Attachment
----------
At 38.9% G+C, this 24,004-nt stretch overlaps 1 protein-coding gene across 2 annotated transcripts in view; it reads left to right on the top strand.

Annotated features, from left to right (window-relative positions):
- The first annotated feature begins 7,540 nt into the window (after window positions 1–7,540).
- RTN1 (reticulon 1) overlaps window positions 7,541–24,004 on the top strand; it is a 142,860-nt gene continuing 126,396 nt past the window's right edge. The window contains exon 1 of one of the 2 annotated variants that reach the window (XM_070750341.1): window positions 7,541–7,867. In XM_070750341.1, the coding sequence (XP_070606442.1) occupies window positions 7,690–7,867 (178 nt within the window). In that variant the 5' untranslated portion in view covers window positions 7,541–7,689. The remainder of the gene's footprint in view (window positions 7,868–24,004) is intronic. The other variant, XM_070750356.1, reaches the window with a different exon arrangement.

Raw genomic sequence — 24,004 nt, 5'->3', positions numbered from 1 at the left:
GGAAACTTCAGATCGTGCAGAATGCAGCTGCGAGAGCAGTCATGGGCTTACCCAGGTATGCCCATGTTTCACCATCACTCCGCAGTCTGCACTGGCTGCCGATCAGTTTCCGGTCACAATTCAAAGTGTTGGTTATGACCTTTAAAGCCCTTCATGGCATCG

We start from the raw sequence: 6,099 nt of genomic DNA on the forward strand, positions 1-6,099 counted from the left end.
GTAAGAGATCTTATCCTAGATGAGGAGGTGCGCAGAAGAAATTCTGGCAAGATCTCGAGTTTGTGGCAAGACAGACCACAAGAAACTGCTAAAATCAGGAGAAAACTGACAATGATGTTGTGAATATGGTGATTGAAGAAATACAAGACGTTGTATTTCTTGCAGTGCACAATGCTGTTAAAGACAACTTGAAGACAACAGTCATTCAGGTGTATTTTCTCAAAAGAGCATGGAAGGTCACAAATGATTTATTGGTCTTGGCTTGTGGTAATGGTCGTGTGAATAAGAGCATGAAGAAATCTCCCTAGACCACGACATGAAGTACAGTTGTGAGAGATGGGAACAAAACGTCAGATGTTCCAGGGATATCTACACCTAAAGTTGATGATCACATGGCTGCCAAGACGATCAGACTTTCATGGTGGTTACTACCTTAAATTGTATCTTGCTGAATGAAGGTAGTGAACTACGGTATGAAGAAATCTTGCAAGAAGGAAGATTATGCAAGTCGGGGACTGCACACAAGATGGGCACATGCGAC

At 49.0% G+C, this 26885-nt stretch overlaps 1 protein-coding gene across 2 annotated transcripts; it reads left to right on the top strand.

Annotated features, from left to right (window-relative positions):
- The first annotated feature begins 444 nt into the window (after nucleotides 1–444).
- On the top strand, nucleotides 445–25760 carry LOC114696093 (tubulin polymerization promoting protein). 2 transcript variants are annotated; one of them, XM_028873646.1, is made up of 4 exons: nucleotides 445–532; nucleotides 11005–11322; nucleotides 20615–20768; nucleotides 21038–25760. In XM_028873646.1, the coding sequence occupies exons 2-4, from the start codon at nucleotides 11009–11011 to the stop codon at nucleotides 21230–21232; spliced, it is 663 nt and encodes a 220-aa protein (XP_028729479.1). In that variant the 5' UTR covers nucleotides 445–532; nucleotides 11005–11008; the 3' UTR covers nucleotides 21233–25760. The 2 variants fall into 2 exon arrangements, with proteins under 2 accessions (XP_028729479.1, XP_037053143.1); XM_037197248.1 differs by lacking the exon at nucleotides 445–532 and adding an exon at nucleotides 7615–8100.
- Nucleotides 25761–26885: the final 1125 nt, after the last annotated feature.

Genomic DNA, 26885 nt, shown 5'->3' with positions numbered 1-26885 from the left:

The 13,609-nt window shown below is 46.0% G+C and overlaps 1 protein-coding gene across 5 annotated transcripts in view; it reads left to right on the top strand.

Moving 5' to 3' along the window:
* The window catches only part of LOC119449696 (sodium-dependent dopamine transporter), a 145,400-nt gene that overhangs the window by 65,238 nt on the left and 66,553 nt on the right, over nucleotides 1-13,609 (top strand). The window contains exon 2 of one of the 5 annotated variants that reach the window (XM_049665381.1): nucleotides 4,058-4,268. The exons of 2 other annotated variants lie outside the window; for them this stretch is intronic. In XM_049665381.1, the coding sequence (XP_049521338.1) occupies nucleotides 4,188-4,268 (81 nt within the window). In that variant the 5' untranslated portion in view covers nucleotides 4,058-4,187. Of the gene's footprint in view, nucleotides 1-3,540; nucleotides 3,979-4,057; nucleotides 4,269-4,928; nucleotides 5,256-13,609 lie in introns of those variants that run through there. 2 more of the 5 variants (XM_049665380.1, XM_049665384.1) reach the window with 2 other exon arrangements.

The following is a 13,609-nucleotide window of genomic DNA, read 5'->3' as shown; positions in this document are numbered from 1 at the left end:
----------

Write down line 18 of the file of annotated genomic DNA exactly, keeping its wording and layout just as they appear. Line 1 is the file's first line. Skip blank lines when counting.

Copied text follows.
The following is a 13,609-nucleotide window of genomic DNA, read 5'->3' as shown; positions in this document are numbered from 1 at the left end: